Jason Statham remains the most mysterious of action heroes. Sure, he's muscular and menacing, with a fašade both funny and frightening. But take him away from all the bare-knuckled bedlam, and he's nothing but a ready ripped torso. In films like Death Race and The Transporter, he's often nothing more than a cut clothesline to hang stunts on. The same could be said for his work in the grand guilty pleasure Crank. As a man who must find the antidote to a poison he was purposely given, Statham was all adrenaline and attitude. Lionsgate hopes to continue the cult with the mandatory sequel High Voltage -- and you know what, it's a terrific sleazoid treat.
When last we saw Chev Chelios (Statham), the unstoppable hitman had seemingly survived a freefall from an airborne helicopter. Now, he's been kidnapped by Asian mobsters who want to harvest his vital organs. Chelios escapes, soon learning that he must keep the batteries managing his artificial heart charged while Doc Miles (Dwight Yoakam) tries to figure out a way to put the real one back in. Hoping to find his stolen body part, Chelios scours Los Angeles, running into old girlfriend Eve (Amy Smart), insane hooker Ria (Bai Ling), and various criminal types. It seems that all paths lead to a shady Chinese mobster named Poon Dong (David Carradine). In typical Chelios fashion, however, the way is fraught with cops, criminals, and some incredibly crazy circumstances. Article continues below
If movies where mental patients, Crank: High Voltage would be dangerously psychotic with delusions of grandeur. Sadly, such a diagnosis comes nowhere near explaining the rip-roaring ridiculousness of Statham's return to the famed Chev Chelios character. This is cinema as sugar rush, a nonstop barrage of references, homages, and inventions that add up to fuel-injected fun for the newly pubescent crowd. Adults will be shocked by the language and violence, while women will be protesting the ample nudity and slight misogyny. But if you're 14 to 18, hopped up on hormones, fresh off your daily dose of Ritalin, and ready to have your short attention span verbally and visually assaulted, you'll be in for a toxic trip.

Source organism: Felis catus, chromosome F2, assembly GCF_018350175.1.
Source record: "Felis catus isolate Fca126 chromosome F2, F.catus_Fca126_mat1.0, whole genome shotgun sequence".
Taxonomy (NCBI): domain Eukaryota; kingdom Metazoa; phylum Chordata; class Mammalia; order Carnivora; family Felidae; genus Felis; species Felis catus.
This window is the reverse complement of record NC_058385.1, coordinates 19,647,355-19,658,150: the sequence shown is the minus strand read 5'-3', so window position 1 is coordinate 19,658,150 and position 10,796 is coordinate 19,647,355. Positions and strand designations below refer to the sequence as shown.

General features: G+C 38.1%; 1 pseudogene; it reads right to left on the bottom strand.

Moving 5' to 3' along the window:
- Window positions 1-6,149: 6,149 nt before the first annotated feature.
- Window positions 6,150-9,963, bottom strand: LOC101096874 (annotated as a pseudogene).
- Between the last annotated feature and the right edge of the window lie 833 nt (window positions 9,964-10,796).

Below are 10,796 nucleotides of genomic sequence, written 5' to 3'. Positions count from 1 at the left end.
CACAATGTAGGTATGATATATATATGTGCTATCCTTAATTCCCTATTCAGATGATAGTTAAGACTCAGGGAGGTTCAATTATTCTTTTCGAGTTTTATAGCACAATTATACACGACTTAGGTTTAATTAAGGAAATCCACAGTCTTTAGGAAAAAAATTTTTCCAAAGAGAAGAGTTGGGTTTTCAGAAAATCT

Indeed, High Voltage offers nothing that we didn't see last time out. Writers/directors Mark Neveldine and Brian Taylor could be accused of being one trick ponies, except that their filmic stunts are so much fun to watch. Throwing everything at the audience including slow-mo, split screen, rabid editing, and a few choice cameos, the movie feels like an inside joke told only to members of a meth-addicted secret society -- if your laughs depend on how far you're willing to drop your pretenses and how much you enjoy seeing bad guys get their artillery-laced comeuppance. One scene in particular has Chelios crashing a "social club" (read: crack house) and systematically dismantling everything inside -- and that includes prostitutes, johns, and various local hoods.
You have to give the filmmaking duo credit -- they bob and weave like prizefighters trying to work in past players (Yoakam's doc, Smart's Eve) while introducing a plethora of supporting weirdoes, including crazed Asian whore Ling, mullet-headed moron Corey Haim (yes, THE Corey Haim), and Carradine as chief bad guy Poon Dong. In fact, the name of the Kung Fu/Kill Bill's character is rather indicative of the level of wit expelled by this effort. Another example? Chelios and his gal pal create friction (to fuel his ticker's battery) by having unabashed sex in the middle of a horse track -- right on the finish line -- during the race. While it's not as goofy as the porn stars' strike (don't ask), it's par for High Voltage's crude course.
Unabashedly shameless and willing to try anything for the sake of a jolt, Crank: High Voltage is like a convenience store corn dog. It's undeniably bad for you, but satisfies like little else.